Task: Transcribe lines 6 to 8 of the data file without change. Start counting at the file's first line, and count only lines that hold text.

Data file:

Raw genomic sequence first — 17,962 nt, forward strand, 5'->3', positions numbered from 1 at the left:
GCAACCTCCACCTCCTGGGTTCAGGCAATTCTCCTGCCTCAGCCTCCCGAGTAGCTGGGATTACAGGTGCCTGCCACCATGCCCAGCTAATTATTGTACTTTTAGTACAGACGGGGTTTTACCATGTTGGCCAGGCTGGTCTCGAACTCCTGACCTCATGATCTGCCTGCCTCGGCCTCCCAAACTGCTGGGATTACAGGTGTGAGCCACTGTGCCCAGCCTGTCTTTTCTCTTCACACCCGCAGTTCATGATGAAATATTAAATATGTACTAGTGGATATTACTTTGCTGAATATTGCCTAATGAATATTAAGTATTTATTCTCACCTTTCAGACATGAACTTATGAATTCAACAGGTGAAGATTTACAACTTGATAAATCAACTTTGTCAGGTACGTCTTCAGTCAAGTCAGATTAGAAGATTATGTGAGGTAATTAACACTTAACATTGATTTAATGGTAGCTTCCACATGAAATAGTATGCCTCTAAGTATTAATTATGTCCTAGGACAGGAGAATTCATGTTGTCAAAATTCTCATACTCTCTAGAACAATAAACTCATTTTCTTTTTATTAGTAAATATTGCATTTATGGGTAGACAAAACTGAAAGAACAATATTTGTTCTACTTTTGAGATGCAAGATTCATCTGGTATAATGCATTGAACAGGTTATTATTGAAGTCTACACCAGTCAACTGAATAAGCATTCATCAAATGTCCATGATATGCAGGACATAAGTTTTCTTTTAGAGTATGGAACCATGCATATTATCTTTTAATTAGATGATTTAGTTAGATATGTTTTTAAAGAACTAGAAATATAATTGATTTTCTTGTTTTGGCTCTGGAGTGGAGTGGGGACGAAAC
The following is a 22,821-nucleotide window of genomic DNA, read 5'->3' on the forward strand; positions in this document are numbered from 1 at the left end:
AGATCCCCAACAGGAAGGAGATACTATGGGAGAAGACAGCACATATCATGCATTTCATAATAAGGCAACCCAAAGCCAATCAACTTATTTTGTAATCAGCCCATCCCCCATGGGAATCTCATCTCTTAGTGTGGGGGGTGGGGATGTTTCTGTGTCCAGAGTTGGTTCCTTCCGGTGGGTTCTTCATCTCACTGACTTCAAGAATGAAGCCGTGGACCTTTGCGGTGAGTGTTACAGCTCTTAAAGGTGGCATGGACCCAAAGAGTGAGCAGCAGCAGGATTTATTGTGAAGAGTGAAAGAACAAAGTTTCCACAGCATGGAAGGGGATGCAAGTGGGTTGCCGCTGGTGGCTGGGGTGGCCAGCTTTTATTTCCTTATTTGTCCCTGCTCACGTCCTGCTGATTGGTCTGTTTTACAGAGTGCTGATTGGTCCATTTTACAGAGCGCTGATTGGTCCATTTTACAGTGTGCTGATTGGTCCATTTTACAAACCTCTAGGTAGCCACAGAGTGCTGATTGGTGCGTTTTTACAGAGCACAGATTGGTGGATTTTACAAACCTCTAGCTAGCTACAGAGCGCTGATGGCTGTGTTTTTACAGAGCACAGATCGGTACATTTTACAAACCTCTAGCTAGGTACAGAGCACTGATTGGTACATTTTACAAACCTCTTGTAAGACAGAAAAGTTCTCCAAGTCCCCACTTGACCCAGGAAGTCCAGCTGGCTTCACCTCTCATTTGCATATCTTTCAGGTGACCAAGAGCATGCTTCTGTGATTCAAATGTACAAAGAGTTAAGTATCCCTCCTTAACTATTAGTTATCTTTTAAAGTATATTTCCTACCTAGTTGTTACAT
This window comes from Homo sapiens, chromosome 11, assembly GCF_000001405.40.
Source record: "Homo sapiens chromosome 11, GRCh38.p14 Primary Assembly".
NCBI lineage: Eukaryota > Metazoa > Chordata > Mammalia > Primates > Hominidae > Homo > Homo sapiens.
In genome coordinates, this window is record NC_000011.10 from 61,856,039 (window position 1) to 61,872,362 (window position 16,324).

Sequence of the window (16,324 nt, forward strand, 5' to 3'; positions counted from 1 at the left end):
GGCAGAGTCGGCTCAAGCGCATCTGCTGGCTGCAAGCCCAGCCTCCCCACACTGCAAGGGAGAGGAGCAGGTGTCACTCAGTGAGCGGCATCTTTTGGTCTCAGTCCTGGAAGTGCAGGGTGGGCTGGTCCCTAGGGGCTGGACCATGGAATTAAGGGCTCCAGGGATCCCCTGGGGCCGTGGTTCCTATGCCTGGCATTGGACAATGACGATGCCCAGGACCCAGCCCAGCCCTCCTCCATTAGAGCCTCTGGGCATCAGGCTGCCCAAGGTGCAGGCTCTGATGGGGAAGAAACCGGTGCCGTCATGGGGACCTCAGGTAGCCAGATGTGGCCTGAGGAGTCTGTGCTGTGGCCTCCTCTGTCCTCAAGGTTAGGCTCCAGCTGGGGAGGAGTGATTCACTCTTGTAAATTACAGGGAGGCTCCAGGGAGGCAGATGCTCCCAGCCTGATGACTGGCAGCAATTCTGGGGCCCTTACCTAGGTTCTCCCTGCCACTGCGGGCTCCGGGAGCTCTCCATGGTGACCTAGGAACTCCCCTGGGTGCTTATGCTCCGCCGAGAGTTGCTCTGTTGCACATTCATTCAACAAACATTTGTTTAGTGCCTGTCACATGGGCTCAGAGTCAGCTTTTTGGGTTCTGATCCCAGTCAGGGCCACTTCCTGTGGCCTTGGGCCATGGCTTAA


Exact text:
Source record: "Homo sapiens chromosome 11, GRCh38.p14 Primary Assembly".
NCBI lineage: Eukaryota > Metazoa > Chordata > Mammalia > Primates > Hominidae > Homo > Homo sapiens.
In genome coordinates, this window is record NC_000011.10 from 61,856,039 (window position 1) to 61,872,362 (window position 16,324).